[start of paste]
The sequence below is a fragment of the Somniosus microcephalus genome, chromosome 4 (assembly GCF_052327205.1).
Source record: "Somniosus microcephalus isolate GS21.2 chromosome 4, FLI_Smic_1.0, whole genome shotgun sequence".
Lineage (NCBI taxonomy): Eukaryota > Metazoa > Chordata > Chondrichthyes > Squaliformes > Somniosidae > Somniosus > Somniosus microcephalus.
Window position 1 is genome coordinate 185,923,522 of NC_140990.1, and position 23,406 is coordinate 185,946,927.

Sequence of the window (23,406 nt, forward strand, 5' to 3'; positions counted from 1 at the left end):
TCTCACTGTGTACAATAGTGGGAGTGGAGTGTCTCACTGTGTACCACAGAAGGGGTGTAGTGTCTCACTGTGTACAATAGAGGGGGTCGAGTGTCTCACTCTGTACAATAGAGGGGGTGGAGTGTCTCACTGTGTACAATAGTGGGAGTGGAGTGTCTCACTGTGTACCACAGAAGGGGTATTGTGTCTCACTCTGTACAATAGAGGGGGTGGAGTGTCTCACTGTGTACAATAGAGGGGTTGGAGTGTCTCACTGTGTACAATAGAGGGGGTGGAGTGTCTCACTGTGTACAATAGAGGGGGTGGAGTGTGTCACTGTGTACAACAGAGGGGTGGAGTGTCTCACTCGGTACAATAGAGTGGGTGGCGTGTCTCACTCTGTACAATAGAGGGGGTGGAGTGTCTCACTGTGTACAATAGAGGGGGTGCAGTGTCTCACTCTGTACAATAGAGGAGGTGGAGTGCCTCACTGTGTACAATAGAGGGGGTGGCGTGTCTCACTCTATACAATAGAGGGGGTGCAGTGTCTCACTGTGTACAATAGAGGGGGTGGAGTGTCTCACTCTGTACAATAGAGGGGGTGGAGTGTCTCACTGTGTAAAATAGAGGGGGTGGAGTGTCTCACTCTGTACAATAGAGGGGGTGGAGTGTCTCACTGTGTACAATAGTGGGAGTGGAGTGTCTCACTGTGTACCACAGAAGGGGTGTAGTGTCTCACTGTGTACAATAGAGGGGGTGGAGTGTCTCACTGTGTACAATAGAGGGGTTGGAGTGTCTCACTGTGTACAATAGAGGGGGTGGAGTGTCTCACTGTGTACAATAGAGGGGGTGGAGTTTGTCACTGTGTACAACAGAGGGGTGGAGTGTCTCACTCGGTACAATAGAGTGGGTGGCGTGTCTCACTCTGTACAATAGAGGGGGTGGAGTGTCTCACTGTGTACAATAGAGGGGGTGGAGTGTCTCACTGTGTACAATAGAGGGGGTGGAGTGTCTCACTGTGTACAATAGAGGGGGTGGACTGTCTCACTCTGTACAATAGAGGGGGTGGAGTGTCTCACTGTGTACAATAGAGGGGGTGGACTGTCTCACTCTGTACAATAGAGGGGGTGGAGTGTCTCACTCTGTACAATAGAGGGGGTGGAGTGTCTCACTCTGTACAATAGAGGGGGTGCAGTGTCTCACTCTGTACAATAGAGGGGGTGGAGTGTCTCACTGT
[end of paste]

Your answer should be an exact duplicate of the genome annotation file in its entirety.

The sequence below is a fragment of the Somniosus microcephalus genome, chromosome 4 (assembly GCF_052327205.1).
Source record: "Somniosus microcephalus isolate GS21.2 chromosome 4, FLI_Smic_1.0, whole genome shotgun sequence".
Lineage (NCBI taxonomy): Eukaryota > Metazoa > Chordata > Chondrichthyes > Squaliformes > Somniosidae > Somniosus > Somniosus microcephalus.
Window position 1 is genome coordinate 185,923,522 of NC_140990.1, and position 23,406 is coordinate 185,946,927.

Sequence of the window (23,406 nt, forward strand, 5' to 3'; positions counted from 1 at the left end):
TCTCACTGTGTACAATAGTGGGAGTGGAGTGTCTCACTGTGTACCACAGAAGGGGTGTAGTGTCTCACTGTGTACAATAGAGGGGGTCGAGTGTCTCACTCTGTACAATAGAGGGGGTGGAGTGTCTCACTGTGTACAATAGTGGGAGTGGAGTGTCTCACTGTGTACCACAGAAGGGGTATTGTGTCTCACTCTGTACAATAGAGGGGGTGGAGTGTCTCACTGTGTACAATAGAGGGGTTGGAGTGTCTCACTGTGTACAATAGAGGGGGTGGAGTGTCTCACTGTGTACAATAGAGGGGGTGGAGTGTGTCACTGTGTACAACAGAGGGGTGGAGTGTCTCACTCGGTACAATAGAGTGGGTGGCGTGTCTCACTCTGTACAATAGAGGGGGTGGAGTGTCTCACTGTGTACAATAGAGGGGGTGCAGTGTCTCACTCTGTACAATAGAGGAGGTGGAGTGCCTCACTGTGTACAATAGAGGGGGTGGCGTGTCTCACTCTATACAATAGAGGGGGTGCAGTGTCTCACTGTGTACAATAGAGGGGGTGGAGTGTCTCACTCTGTACAATAGAGGGGGTGGAGTGTCTCACTGTGTAAAATAGAGGGGGTGGAGTGTCTCACTCTGTACAATAGAGGGGGTGGAGTGTCTCACTGTGTACAATAGTGGGAGTGGAGTGTCTCACTGTGTACCACAGAAGGGGTGTAGTGTCTCACTGTGTACAATAGAGGGGGTGGAGTGTCTCACTGTGTACAATAGAGGGGTTGGAGTGTCTCACTGTGTACAATAGAGGGGGTGGAGTGTCTCACTGTGTACAATAGAGGGGGTGGAGTTTGTCACTGTGTACAACAGAGGGGTGGAGTGTCTCACTCGGTACAATAGAGTGGGTGGCGTGTCTCACTCTGTACAATAGAGGGGGTGGAGTGTCTCACTGTGTACAATAGAGGGGGTGGAGTGTCTCACTGTGTACAATAGAGGGGGTGGAGTGTCTCACTGTGTACAATAGAGGGGGTGGACTGTCTCACTCTGTACAATAGAGGGGGTGGAGTGTCTCACTGTGTACAATAGAGGGGGTGGACTGTCTCACTCTGTACAATAGAGGGGGTGGAGTGTCTCACTCTGTACAATAGAGGGGGTGGAGTGTCTCACTCTGTACAATAGAGGGGGTGCAGTGTCTCACTCTGTACAATAGAGGGGGTGGAGTGTCTCACTGT